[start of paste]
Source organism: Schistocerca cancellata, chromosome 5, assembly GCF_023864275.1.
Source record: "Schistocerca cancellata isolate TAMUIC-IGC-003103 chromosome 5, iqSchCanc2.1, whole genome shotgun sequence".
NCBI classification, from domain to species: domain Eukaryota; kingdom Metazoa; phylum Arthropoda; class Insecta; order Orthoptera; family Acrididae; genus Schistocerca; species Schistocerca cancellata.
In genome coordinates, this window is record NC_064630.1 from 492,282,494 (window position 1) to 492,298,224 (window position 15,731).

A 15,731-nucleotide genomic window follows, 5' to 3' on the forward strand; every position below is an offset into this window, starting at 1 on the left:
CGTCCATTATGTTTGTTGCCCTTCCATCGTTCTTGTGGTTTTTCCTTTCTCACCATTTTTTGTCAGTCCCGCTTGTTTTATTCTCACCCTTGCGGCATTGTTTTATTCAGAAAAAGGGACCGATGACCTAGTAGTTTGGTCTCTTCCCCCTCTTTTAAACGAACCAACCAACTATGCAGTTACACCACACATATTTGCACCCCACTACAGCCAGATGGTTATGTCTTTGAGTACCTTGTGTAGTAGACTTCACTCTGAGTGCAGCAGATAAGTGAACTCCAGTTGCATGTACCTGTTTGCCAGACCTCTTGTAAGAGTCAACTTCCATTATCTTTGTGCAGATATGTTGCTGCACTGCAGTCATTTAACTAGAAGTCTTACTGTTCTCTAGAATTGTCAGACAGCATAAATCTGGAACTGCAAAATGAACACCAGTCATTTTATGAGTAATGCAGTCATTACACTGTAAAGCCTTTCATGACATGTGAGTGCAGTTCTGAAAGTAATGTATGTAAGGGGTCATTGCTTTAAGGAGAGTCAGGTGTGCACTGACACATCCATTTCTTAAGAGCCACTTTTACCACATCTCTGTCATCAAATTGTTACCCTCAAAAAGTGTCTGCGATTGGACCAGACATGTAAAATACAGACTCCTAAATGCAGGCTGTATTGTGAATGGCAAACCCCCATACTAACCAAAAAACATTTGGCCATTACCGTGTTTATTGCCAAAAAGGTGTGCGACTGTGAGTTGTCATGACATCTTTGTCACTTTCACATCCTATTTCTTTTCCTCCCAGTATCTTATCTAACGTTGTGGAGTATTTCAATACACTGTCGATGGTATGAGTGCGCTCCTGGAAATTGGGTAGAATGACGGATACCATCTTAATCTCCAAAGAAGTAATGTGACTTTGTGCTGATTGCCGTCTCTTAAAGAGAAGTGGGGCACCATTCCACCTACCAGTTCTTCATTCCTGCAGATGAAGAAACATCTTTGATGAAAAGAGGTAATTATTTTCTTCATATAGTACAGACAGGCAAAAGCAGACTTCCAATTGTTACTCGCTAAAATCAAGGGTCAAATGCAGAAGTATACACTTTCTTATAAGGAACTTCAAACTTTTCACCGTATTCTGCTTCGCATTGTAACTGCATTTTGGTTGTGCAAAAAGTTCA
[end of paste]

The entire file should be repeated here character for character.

Source organism: Schistocerca cancellata, chromosome 5, assembly GCF_023864275.1.
Source record: "Schistocerca cancellata isolate TAMUIC-IGC-003103 chromosome 5, iqSchCanc2.1, whole genome shotgun sequence".
NCBI classification, from domain to species: domain Eukaryota; kingdom Metazoa; phylum Arthropoda; class Insecta; order Orthoptera; family Acrididae; genus Schistocerca; species Schistocerca cancellata.
In genome coordinates, this window is record NC_064630.1 from 492,282,494 (window position 1) to 492,298,224 (window position 15,731).

A 15,731-nucleotide genomic window follows, 5' to 3' on the forward strand; every position below is an offset into this window, starting at 1 on the left:
CGTCCATTATGTTTGTTGCCCTTCCATCGTTCTTGTGGTTTTTCCTTTCTCACCATTTTTTGTCAGTCCCGCTTGTTTTATTCTCACCCTTGCGGCATTGTTTTATTCAGAAAAAGGGACCGATGACCTAGTAGTTTGGTCTCTTCCCCCTCTTTTAAACGAACCAACCAACTATGCAGTTACACCACACATATTTGCACCCCACTACAGCCAGATGGTTATGTCTTTGAGTACCTTGTGTAGTAGACTTCACTCTGAGTGCAGCAGATAAGTGAACTCCAGTTGCATGTACCTGTTTGCCAGACCTCTTGTAAGAGTCAACTTCCATTATCTTTGTGCAGATATGTTGCTGCACTGCAGTCATTTAACTAGAAGTCTTACTGTTCTCTAGAATTGTCAGACAGCATAAATCTGGAACTGCAAAATGAACACCAGTCATTTTATGAGTAATGCAGTCATTACACTGTAAAGCCTTTCATGACATGTGAGTGCAGTTCTGAAAGTAATGTATGTAAGGGGTCATTGCTTTAAGGAGAGTCAGGTGTGCACTGACACATCCATTTCTTAAGAGCCACTTTTACCACATCTCTGTCATCAAATTGTTACCCTCAAAAAGTGTCTGCGATTGGACCAGACATGTAAAATACAGACTCCTAAATGCAGGCTGTATTGTGAATGGCAAACCCCCATACTAACCAAAAAACATTTGGCCATTACCGTGTTTATTGCCAAAAAGGTGTGCGACTGTGAGTTGTCATGACATCTTTGTCACTTTCACATCCTATTTCTTTTCCTCCCAGTATCTTATCTAACGTTGTGGAGTATTTCAATACACTGTCGATGGTATGAGTGCGCTCCTGGAAATTGGGTAGAATGACGGATACCATCTTAATCTCCAAAGAAGTAATGTGACTTTGTGCTGATTGCCGTCTCTTAAAGAGAAGTGGGGCACCATTCCACCTACCAGTTCTTCATTCCTGCAGATGAAGAAACATCTTTGATGAAAAGAGGTAATTATTTTCTTCATATAGTACAGACAGGCAAAAGCAGACTTCCAATTGTTACTCGCTAAAATCAAGGGTCAAATGCAGAAGTATACACTTTCTTATAAGGAACTTCAAACTTTTCACCGTATTCTGCTTCGCATTGTAACTGCATTTTGGTTGTGCAAAAAGTTCA